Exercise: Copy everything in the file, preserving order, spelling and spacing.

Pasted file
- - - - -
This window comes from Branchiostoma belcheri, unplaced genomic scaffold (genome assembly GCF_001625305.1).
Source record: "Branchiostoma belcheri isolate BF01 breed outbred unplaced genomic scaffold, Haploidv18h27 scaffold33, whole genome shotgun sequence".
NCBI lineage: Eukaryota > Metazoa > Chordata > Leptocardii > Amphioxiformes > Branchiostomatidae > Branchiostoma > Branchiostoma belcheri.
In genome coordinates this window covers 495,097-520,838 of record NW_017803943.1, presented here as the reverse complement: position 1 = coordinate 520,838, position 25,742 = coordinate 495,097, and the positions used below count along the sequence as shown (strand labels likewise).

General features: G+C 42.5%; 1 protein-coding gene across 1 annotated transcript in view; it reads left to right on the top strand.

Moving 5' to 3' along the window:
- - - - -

This window comes from Branchiostoma belcheri, unplaced genomic scaffold (genome assembly GCF_001625305.1).
Source record: "Branchiostoma belcheri isolate BF01 breed outbred unplaced genomic scaffold, Haploidv18h27 scaffold33, whole genome shotgun sequence".
NCBI lineage: Eukaryota > Metazoa > Chordata > Leptocardii > Amphioxiformes > Branchiostomatidae > Branchiostoma > Branchiostoma belcheri.
In genome coordinates this window covers 495,097-520,838 of record NW_017803943.1, presented here as the reverse complement: position 1 = coordinate 520,838, position 25,742 = coordinate 495,097, and the positions used below count along the sequence as shown (strand labels likewise).

General features: G+C 42.5%; 1 protein-coding gene across 1 annotated transcript in view; it reads left to right on the top strand.

Moving 5' to 3' along the window: